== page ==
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Saturday, December 10, 2016
Amber Stockton

Amber Stockton

Genres:
Historical
,
Romance
Tiffany Amber Stockton has been crafting and embellishing stories since childhood. Today, she is an award-winning best-selling author, speaker, and virtual assistant who lives with her husband and fellow author, Stuart Vaughn Stockton, in Colorado. They have a daughter and a son, and an Australian shepherd/retriever mix named Roxie. Her books also appear under the name "Amber Miller".
Q&A: Amber Stockton

Q&A: Amber Stockton

(February 2012)

Set in times of war and the birth of a nation, Liberty's Promise follows the interwoven stories of three women in the 1700's. Raelene must find love (or at the very least, a husband) to comply with the terms of her father's will. Elanna is young but madly in love with an older man who's off at war and who's integrity is in question. Margaret and her young British soldier are caught in a war of loyalties as the American colonies declare independence. In a time when men were waging war and women were left behind, these three are fighting their own battles... of the heart.

Your 'Romancing America' book started out as separate titles for the Heartsong Presents readers. Tell us how the individual novels are linked together into a larger picture.
The 3 novels follow one family across 3 generations. The heroine of the first novel is the mother of the heroine in the second, and heroine of the second is the mother of the heroine in the third. The feature characters from book 1 appear in books 2 and 3, and the stories also highlight the family home as it grows and expands, paralleling the family growth and increase in their financial holdings. The books take the family from the Great Awakening through the French & Indian War and into the Revolutionary War at the dawning of a new nation. I had a lot of fun weaving in actual historical figures and having them interact with my characters. Those scenes were among the most favorites of my readers.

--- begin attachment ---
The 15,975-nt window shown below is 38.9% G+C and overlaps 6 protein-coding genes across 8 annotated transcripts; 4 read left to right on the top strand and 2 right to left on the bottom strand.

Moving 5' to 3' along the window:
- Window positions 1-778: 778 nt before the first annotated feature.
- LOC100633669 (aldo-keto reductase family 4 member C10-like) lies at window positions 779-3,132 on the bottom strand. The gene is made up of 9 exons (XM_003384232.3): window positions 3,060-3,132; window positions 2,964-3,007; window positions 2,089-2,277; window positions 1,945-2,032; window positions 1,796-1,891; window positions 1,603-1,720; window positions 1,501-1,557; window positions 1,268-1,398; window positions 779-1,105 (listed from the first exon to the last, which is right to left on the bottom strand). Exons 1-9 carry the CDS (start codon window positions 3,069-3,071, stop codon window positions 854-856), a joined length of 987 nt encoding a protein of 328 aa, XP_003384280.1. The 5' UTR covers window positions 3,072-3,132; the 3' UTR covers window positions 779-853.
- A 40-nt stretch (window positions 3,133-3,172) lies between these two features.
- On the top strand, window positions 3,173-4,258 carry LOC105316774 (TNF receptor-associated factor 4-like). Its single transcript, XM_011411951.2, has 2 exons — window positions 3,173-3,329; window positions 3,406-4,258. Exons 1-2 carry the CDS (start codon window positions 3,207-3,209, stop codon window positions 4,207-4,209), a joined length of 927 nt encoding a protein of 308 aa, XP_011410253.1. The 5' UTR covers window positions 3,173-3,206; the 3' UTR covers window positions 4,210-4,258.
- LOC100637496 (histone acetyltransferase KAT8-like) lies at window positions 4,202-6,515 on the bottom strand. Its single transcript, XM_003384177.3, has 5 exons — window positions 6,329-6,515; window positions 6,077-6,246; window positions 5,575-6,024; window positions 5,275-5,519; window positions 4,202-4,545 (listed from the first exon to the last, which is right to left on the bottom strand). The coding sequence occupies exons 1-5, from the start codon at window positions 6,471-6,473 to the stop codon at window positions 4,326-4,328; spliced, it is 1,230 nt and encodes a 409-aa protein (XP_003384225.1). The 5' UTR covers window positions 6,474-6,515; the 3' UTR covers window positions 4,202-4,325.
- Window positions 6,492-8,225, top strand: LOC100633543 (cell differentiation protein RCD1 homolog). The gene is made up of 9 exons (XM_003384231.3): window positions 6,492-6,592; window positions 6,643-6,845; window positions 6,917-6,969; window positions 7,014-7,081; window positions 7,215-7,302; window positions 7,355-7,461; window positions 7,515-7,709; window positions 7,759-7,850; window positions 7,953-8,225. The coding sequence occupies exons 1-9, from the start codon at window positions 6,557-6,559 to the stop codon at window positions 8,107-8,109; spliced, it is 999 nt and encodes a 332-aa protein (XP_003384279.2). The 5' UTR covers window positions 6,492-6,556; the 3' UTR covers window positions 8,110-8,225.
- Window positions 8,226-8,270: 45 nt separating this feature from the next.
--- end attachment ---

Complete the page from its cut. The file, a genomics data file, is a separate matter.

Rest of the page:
When you were originally writing the series, how much were you focused on each individual title—and how much were your eyes on how each piece fit into the larger story?
I had an overall outline of the progress that needed to be accomplished from start to finish, and I broke that up into three segments, so each novel could tackle its own piece. Once I had a firm grasp on the big picture, the individual titles took on a life of their own, and the characters wrote themselves, for the most part. Once each book was finished, I went back and compared the final product with the original series arc to be sure I included everything I needed to make the three books flow.

What was your inspiration for the original series? (And how much did your original plan change over the course of the arc?)
Inspiration for these stories came from an actual house about 2 miles from where I lived at the time. It was built in 1740 and owned by the same family for nearly 300 years before being sold at public auction, the land subdivided into neighborhoods. Research revealed not a lot was known about the family, so I took what I could find and developed the stories from there. And I’ll be honest. I don’t plot extensively on each novel I write. There is always a synopsis to help me establish the general flow of the story, and to make sure I tie up all loose ends from start to finish, but when I write, I let the characters dictate most of the minute details and individual scenes. With that in mind, my original plan allows for change and makes is somewhat easy when an unexpected scene or situation occurs in any individual story.

How does your faith influence your writing?
It drives everything I write. From the synopsis to the first word and through to the final period. My faith has sustained me through many difficult circumstances in my life, and I seek to share that with my readers. To do that, I put my characters in real-life situations and if they possess faith, I allow that faith to guide them, just as my own has guided me. If the character doesn’t have faith or is struggling, I always have someone in their life whose faith is stronger to guide or support them through their difficulties. Because I have never cared for being told what to do in a “preachy” sort of way, I don’t include preaching moments in my books. Instead, I allow each character to discover their faith or grow on their own ... with a little help from their friends or family, of course.

What do you most hope readers get out of your fiction?
Exactly that. Hope. It’s the reason I write inspirational fiction. Without hope and the proverbial “light at the end of the tunnel,” where would we be in life? Hope is what keeps us going, no matter how dark it might seem at the moment. It is my goal to see my fiction inspire lives and bolster confidence in my readers, helping them see there IS a silver lining, and they WILL survive. I also like to show them they’re not alone in their struggle. Far too often, we think no one understands, so I try to let the lives my characters lead represent those personal struggles and pray the stories will touch the hearts of my readers. Even if just one person is impacted, the story has done its job.

 
 

 

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